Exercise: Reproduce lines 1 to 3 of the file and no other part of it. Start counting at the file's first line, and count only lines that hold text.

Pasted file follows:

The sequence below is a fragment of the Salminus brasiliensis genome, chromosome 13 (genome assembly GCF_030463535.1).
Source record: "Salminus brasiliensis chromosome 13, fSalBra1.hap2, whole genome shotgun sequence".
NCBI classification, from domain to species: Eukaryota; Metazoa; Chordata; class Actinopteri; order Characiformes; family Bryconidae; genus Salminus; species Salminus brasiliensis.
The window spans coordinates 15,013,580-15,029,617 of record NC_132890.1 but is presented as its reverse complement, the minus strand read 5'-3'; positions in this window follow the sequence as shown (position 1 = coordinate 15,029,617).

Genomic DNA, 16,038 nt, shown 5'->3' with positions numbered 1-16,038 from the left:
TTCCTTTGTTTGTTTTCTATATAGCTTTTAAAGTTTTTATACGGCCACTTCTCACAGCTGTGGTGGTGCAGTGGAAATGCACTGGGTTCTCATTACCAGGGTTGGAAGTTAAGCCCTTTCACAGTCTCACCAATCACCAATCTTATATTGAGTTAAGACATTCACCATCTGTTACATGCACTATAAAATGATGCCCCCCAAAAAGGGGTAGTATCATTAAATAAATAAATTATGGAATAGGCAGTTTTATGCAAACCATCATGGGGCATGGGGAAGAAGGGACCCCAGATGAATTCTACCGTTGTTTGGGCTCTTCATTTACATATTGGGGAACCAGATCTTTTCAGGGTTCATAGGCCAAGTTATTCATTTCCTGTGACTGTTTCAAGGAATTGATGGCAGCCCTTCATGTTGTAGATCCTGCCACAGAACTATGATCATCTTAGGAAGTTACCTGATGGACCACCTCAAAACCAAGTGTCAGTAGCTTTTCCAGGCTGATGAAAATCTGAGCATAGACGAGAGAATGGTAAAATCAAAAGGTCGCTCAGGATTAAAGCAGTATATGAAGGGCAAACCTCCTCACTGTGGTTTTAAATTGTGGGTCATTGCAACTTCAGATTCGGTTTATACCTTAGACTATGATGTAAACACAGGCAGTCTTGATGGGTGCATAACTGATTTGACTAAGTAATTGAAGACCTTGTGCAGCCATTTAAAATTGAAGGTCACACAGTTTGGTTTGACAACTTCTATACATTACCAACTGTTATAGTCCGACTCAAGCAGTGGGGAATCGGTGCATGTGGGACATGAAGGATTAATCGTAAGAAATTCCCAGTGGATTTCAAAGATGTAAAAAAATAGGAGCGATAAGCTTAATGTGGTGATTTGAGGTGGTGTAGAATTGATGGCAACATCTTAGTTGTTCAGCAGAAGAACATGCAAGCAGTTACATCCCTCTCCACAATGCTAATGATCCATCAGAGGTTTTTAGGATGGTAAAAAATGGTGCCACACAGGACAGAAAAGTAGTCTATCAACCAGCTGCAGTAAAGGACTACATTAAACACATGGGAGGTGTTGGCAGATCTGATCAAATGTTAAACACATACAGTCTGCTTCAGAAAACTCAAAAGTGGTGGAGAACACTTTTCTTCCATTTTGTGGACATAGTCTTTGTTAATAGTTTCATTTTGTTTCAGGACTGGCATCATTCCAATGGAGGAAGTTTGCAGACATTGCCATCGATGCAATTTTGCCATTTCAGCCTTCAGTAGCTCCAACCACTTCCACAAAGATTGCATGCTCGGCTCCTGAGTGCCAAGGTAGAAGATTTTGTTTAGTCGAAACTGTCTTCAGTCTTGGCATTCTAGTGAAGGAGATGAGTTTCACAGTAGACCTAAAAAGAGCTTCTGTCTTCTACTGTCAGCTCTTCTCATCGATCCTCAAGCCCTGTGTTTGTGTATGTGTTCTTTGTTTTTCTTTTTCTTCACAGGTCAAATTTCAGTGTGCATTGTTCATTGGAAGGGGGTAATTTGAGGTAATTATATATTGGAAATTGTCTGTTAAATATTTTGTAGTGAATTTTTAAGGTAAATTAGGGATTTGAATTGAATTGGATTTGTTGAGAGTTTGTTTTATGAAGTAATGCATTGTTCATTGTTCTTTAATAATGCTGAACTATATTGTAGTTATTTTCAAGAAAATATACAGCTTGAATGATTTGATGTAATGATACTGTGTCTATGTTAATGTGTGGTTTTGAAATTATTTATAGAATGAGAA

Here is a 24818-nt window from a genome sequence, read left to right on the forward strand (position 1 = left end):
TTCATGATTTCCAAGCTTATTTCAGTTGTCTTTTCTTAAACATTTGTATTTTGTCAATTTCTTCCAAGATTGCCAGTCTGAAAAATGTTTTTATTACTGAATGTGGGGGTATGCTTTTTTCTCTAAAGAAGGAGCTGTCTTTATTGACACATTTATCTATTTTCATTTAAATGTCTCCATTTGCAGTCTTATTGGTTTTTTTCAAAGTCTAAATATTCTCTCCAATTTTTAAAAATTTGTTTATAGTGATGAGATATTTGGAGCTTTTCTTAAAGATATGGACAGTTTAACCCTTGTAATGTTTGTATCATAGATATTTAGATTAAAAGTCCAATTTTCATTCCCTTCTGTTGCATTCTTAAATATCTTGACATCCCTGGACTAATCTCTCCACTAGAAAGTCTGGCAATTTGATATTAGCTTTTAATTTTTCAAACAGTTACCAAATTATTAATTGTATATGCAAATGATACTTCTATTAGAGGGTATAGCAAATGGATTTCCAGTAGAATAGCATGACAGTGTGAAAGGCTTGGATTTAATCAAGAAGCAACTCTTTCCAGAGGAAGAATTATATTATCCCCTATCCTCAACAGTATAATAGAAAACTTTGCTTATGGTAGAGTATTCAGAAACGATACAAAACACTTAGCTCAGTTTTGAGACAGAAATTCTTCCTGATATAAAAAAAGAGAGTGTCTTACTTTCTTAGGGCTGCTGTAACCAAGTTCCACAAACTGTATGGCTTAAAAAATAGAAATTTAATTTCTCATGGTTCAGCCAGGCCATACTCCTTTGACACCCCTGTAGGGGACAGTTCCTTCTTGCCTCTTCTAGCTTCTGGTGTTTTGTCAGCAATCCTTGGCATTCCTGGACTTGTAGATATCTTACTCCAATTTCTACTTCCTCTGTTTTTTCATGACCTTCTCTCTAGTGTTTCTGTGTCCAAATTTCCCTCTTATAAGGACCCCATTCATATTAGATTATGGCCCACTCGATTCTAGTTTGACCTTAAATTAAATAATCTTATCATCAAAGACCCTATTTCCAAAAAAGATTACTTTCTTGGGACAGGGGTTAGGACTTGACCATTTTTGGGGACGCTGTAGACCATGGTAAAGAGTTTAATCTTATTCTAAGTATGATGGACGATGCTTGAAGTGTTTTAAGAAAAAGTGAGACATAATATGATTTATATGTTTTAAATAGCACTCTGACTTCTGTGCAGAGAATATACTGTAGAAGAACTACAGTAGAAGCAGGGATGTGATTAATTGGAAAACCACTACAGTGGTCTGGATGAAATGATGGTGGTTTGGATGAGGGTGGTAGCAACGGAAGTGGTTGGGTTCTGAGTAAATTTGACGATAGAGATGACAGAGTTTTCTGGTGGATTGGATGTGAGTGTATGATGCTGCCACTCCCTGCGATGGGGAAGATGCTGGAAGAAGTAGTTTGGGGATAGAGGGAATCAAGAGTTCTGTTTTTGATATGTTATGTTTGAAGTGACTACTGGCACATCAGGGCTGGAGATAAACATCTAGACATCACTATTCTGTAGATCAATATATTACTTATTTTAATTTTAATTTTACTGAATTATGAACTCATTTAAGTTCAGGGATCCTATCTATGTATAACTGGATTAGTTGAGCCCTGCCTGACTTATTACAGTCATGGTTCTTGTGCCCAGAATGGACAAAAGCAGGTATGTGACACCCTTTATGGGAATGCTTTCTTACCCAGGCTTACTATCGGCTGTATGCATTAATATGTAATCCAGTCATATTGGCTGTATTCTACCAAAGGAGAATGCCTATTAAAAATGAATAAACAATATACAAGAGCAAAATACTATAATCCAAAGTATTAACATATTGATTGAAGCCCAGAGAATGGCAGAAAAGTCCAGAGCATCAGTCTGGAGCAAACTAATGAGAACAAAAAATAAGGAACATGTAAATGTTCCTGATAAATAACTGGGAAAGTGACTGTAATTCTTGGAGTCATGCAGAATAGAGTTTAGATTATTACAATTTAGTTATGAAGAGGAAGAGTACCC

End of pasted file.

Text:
The sequence below is a fragment of the Salminus brasiliensis genome, chromosome 13 (genome assembly GCF_030463535.1).
Source record: "Salminus brasiliensis chromosome 13, fSalBra1.hap2, whole genome shotgun sequence".
NCBI classification, from domain to species: Eukaryota; Metazoa; Chordata; class Actinopteri; order Characiformes; family Bryconidae; genus Salminus; species Salminus brasiliensis.